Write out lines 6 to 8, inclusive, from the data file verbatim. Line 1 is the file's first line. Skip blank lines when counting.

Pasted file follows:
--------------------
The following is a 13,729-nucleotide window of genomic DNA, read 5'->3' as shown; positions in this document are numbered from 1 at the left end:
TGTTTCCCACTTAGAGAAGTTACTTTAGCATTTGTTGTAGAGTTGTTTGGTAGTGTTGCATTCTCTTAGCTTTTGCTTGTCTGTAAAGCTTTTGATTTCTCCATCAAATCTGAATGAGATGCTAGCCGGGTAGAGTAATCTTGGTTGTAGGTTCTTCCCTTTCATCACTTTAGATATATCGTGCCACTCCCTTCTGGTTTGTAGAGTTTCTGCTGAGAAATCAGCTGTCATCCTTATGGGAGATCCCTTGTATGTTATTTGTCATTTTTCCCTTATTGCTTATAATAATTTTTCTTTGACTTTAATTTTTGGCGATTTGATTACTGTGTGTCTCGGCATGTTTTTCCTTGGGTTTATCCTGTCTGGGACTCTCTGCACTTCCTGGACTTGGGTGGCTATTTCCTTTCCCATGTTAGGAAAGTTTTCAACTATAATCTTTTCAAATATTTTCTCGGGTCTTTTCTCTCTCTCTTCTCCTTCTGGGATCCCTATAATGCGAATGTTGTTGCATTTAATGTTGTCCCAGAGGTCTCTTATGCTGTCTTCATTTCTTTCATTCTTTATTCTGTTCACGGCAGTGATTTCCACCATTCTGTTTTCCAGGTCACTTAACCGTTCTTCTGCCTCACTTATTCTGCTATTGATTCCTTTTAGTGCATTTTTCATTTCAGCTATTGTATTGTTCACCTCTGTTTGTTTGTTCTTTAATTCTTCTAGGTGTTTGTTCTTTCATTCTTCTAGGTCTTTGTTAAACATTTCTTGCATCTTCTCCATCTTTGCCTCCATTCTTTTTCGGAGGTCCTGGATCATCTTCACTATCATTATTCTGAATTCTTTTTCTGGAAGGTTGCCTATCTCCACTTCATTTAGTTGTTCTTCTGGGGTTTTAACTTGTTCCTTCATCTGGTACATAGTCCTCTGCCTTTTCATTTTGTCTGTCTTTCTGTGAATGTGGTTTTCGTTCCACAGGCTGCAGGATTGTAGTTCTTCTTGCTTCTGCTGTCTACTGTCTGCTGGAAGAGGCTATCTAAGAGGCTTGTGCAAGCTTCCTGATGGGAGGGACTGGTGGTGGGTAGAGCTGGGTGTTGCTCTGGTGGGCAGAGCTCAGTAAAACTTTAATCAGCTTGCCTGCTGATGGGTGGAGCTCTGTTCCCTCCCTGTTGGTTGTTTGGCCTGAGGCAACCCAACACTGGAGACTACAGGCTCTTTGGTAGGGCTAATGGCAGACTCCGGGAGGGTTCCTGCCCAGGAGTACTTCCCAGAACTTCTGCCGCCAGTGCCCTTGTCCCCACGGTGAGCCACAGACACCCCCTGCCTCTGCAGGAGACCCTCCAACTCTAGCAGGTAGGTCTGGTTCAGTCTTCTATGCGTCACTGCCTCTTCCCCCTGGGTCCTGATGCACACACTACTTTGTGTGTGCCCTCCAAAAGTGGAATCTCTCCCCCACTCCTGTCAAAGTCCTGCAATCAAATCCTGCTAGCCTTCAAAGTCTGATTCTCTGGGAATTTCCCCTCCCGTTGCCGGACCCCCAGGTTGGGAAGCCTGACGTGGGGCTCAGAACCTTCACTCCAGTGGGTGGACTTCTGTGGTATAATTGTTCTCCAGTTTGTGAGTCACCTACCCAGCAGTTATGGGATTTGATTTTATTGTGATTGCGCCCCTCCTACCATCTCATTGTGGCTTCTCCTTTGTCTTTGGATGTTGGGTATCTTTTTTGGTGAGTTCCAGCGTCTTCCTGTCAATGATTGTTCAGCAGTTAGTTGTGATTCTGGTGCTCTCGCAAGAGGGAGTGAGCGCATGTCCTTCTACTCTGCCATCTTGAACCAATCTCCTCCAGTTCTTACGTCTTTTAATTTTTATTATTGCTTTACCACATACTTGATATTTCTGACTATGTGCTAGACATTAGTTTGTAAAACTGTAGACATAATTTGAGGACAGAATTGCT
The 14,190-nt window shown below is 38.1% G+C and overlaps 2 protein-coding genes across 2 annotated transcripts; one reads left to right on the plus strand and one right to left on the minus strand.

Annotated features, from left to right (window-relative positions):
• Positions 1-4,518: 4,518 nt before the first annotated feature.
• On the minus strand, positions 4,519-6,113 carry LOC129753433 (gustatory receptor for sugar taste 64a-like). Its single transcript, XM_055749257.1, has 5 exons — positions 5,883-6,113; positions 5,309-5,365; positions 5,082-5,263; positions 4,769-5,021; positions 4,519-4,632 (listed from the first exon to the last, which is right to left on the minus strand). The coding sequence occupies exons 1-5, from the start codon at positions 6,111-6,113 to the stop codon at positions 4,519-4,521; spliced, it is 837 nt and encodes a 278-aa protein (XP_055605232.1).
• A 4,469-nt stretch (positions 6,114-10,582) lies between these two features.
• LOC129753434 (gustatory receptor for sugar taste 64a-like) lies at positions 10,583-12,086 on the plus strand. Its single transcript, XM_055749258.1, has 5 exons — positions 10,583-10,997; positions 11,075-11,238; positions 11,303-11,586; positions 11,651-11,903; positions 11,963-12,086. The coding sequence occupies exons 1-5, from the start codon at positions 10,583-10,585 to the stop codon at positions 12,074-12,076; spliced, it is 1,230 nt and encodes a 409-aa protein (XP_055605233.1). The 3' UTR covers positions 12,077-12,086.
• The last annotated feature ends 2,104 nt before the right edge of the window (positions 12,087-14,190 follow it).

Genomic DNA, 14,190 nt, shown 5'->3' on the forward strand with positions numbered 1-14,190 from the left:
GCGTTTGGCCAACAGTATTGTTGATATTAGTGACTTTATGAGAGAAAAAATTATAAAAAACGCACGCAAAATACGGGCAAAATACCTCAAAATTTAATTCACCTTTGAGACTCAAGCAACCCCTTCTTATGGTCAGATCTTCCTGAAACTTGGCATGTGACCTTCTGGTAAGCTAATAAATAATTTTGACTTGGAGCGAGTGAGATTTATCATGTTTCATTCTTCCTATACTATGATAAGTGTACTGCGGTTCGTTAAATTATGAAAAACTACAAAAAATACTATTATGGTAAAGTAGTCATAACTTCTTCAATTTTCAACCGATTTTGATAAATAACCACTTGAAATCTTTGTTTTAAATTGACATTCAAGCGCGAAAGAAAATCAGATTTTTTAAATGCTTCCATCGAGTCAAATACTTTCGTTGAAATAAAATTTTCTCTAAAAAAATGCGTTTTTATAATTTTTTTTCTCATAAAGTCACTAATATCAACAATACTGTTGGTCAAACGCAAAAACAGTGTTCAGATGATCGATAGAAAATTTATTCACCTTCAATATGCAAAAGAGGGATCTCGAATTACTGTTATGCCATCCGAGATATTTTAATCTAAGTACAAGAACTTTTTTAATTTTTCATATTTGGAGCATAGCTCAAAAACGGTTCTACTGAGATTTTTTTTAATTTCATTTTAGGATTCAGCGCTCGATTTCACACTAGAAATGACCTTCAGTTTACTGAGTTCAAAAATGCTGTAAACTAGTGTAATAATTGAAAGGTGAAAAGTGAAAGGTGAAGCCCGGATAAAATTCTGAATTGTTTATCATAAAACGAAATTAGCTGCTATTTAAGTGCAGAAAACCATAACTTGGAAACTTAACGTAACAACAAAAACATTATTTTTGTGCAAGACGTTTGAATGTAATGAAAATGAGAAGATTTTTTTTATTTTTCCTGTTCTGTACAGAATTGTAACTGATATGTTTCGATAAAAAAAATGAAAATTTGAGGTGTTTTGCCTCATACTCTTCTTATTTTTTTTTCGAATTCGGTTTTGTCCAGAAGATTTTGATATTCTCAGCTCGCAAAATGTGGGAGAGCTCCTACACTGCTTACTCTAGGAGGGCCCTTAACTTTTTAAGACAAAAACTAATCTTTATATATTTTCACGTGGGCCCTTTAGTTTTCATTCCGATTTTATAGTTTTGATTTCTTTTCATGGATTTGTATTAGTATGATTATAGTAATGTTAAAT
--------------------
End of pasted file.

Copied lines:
• On the minus strand, positions 4,519-6,113 carry LOC129753433 (gustatory receptor for sugar taste 64a-like). Its single transcript, XM_055749257.1, has 5 exons — positions 5,883-6,113; positions 5,309-5,365; positions 5,082-5,263; positions 4,769-5,021; positions 4,519-4,632 (listed from the first exon to the last, which is right to left on the minus strand). The coding sequence occupies exons 1-5, from the start codon at positions 6,111-6,113 to the stop codon at positions 4,519-4,521; spliced, it is 837 nt and encodes a 278-aa protein (XP_055605232.1).
• A 4,469-nt stretch (positions 6,114-10,582) lies between these two features.
• LOC129753434 (gustatory receptor for sugar taste 64a-like) lies at positions 10,583-12,086 on the plus strand. Its single transcript, XM_055749258.1, has 5 exons — positions 10,583-10,997; positions 11,075-11,238; positions 11,303-11,586; positions 11,651-11,903; positions 11,963-12,086. The coding sequence occupies exons 1-5, from the start codon at positions 10,583-10,585 to the stop codon at positions 12,074-12,076; spliced, it is 1,230 nt and encodes a 409-aa protein (XP_055605233.1). The 3' UTR covers positions 12,077-12,086.